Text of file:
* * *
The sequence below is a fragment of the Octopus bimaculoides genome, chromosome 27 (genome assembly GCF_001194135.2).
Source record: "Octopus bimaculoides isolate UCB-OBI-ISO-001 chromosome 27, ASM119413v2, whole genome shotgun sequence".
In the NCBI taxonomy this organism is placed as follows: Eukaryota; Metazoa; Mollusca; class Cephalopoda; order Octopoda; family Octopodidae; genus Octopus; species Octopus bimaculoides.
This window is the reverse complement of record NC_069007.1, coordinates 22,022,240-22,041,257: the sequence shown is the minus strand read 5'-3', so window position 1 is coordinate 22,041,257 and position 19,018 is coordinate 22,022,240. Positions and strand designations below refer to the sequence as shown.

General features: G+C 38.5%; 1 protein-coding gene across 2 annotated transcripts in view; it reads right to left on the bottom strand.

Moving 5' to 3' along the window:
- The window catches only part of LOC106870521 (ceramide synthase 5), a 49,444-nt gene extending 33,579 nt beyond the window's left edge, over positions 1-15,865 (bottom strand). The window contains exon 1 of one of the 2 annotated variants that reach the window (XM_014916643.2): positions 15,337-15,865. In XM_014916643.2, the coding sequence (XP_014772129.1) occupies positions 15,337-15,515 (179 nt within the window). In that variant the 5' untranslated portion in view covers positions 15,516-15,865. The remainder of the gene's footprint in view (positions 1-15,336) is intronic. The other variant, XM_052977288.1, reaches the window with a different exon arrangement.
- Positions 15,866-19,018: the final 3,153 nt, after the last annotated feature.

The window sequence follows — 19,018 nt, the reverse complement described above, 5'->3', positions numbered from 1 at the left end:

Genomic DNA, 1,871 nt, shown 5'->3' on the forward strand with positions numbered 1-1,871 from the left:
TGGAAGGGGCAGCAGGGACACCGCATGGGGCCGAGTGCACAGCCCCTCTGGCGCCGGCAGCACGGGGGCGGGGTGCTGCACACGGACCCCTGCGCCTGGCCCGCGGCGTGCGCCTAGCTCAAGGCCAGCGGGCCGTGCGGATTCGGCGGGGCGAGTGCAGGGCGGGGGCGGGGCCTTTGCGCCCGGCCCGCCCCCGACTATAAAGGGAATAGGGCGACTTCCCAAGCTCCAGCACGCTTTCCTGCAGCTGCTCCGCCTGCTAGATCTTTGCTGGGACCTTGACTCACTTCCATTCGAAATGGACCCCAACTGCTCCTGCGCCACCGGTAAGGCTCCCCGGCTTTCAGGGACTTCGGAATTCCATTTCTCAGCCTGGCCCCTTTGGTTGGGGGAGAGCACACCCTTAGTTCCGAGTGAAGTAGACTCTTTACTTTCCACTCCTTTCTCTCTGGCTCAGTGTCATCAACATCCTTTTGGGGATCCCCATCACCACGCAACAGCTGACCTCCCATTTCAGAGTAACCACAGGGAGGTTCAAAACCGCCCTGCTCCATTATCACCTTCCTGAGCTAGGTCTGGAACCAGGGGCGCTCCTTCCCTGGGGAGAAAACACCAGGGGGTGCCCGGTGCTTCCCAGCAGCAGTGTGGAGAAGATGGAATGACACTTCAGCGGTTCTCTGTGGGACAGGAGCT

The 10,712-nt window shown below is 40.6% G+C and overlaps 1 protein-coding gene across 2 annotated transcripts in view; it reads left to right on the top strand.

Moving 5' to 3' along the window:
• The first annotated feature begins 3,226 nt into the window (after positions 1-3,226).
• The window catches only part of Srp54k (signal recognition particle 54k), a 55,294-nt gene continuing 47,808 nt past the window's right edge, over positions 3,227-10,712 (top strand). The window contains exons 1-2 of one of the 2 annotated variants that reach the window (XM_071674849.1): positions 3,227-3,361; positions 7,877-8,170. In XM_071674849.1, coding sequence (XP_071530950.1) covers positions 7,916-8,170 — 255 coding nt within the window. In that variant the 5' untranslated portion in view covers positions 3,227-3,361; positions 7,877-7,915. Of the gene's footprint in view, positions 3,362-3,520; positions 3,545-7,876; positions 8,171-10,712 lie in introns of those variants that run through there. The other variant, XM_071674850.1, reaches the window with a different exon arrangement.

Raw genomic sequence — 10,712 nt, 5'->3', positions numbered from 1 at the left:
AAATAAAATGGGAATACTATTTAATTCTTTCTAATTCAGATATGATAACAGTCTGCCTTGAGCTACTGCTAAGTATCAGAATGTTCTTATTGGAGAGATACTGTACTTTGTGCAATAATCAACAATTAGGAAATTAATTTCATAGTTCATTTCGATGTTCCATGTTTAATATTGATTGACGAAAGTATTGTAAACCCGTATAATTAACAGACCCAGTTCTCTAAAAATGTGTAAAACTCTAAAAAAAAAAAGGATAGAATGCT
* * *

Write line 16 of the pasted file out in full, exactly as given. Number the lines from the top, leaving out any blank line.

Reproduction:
Raw genomic sequence — 10,712 nt, 5'->3', positions numbered from 1 at the left: